Myths about Sex

Sexual activity is fraught with misconceptions that can get in the way of both safety and a pleasurable time. We bring you two common sex myths debunked so you can enjoy more informed sexy times.

Myth: “Virginity” means an intact hymen

Many still believe the hymen and virginity go hand in hand. The hymen is a thin piece of flesh that partially covers the opening of the vagina and it’s most prominently found in newborns. In many cultures, it has traditionally been believed that the ripping of the hymen during first penetration was the cause of pain and bleeding. In reality, most of the hymen is worn away with age by routine activities such as walking, sports or masturbation. It’s common for hymens to be torn or stretched before the first time someone has penetrative sex.

So what really causes the pain and bleeding during that first time? The myth surrounding the painful tearing of a hymen during first intercourse often builds anxiety. This anxiety can aggravate minor discomfort in to pain. The key is to be relaxed and ensure every sexual act is consensual so that the vagina can become sufficiently relaxed for pain-free penetration. Don’t underestimate the power of finesse and sensuality. Communicating about each other’s needs helps heighten arousal during foreplay which may ease anxiety. If genitals become dry, it may help to use a water-based lubricant to minimize discomfort. A rushed, poorly lubricated and rough piston-like pounding might abrade the sensitive vaginal tissue and cause bleeding. Lastly, remember that not everyone experiences pain and even if you do, it can be easily overcome!

Myth: People with penises cannot experience multiple orgasms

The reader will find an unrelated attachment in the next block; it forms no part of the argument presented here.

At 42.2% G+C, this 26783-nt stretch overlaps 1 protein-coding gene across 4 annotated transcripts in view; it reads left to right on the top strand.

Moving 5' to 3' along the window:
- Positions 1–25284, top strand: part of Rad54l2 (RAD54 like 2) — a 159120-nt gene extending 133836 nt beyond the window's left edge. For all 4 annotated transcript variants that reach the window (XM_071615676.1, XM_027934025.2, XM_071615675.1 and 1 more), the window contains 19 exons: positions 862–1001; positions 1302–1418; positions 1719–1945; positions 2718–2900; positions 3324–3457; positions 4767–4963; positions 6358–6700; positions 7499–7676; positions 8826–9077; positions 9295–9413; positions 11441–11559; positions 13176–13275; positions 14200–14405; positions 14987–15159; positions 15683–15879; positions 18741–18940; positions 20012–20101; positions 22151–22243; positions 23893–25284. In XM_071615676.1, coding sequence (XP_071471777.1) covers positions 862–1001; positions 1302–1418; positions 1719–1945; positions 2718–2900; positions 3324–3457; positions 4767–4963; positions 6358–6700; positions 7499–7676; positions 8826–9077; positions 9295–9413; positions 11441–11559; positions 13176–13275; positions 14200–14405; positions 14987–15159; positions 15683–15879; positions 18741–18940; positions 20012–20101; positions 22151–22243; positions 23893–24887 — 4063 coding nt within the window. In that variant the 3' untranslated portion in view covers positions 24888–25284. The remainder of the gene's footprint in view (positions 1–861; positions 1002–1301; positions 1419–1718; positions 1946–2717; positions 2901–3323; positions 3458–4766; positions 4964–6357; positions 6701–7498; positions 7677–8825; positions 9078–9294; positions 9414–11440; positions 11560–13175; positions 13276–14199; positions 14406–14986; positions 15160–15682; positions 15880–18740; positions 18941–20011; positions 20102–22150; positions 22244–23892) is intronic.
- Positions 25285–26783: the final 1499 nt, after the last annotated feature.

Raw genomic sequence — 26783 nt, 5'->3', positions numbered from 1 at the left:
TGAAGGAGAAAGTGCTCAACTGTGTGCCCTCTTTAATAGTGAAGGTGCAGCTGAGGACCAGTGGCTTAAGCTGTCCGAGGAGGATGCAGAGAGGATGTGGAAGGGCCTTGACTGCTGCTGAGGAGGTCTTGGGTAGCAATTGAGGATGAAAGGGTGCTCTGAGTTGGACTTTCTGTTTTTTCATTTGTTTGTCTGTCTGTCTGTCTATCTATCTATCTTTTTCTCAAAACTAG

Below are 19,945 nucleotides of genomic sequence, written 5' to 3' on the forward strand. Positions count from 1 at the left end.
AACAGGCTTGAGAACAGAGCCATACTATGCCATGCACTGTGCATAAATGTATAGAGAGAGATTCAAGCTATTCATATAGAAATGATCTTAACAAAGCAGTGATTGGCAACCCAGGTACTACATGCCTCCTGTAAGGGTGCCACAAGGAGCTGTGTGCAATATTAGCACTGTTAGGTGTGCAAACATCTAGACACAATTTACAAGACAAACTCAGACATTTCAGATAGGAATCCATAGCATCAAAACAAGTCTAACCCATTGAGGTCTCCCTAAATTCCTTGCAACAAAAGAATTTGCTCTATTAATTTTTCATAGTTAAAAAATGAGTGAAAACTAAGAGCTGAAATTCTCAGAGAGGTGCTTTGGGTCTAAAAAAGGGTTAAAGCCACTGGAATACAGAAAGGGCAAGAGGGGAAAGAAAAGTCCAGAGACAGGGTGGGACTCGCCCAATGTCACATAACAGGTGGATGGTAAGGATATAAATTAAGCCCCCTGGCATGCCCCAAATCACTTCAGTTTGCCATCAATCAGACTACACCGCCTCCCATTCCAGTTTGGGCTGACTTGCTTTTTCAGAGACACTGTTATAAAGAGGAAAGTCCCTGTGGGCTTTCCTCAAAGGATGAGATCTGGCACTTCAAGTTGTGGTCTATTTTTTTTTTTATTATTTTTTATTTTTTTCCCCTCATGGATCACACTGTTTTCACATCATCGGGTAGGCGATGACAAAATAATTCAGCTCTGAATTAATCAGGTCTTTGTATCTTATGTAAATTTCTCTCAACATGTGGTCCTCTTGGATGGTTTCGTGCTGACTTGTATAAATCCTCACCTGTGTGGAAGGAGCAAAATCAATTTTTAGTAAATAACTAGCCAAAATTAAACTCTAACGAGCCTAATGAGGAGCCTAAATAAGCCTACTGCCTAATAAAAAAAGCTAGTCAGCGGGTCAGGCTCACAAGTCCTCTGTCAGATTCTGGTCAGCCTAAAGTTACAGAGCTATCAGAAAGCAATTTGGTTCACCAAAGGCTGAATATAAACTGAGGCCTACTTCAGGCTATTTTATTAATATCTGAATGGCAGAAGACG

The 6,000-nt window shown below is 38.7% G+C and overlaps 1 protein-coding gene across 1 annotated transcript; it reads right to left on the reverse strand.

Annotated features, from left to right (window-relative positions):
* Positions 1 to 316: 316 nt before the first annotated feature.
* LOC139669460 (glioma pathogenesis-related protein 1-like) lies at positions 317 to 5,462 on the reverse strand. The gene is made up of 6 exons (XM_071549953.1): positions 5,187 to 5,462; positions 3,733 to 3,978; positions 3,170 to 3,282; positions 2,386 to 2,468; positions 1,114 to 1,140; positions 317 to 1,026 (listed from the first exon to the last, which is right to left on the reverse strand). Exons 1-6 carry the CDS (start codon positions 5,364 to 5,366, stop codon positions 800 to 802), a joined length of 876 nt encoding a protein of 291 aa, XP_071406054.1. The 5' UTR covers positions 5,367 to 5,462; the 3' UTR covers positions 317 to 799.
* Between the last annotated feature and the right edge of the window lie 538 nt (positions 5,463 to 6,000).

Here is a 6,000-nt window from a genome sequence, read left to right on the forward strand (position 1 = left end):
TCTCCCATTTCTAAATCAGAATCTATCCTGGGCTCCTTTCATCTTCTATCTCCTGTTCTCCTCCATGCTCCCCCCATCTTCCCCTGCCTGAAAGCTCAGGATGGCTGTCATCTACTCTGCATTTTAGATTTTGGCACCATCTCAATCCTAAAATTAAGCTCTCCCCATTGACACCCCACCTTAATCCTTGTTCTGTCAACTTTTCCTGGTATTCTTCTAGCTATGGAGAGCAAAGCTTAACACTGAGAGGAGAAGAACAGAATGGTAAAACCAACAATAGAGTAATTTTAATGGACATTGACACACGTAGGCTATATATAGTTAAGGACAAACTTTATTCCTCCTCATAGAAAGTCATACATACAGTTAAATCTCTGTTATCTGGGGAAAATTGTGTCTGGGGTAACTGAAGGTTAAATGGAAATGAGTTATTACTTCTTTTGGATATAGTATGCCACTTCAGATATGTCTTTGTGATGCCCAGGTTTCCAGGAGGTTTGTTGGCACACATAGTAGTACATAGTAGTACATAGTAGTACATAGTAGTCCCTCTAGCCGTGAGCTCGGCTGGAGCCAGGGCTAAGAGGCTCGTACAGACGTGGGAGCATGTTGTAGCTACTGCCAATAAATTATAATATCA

One of our many ingrained presumptions about the orgasm is that people with penises can’t experience multiple orgasms. This is because there is usually a 30-minute refractory period after climax, during which the penis is unresponsive to sexual stimulation. While this means it’s true that multiple ejaculatory orgasms usually cannot occur in a single session, not all orgasms are ejaculatory in nature. Many people believe that penile stimulation is the primary way to reach orgasm. Withholding ejaculation by practising to clench the pubococcygeus muscle in the pelvis or locating the G-spot in people with penises — yes, there is one and it’s called the perineum! — people can experience multiple sexual peaks. An orgasm is not restricted to the genital area, but rather can be experienced throughout the entire body. Unlike the “traditional” penile orgasm, multiple orgasms often arrive in waves, ripple through the rest of the body and, since they don’t involve ejaculation, one’s energy doesn’t dissipate as quickly. This method helps heighten the intensity of the orgasm without stimulating ejaculation.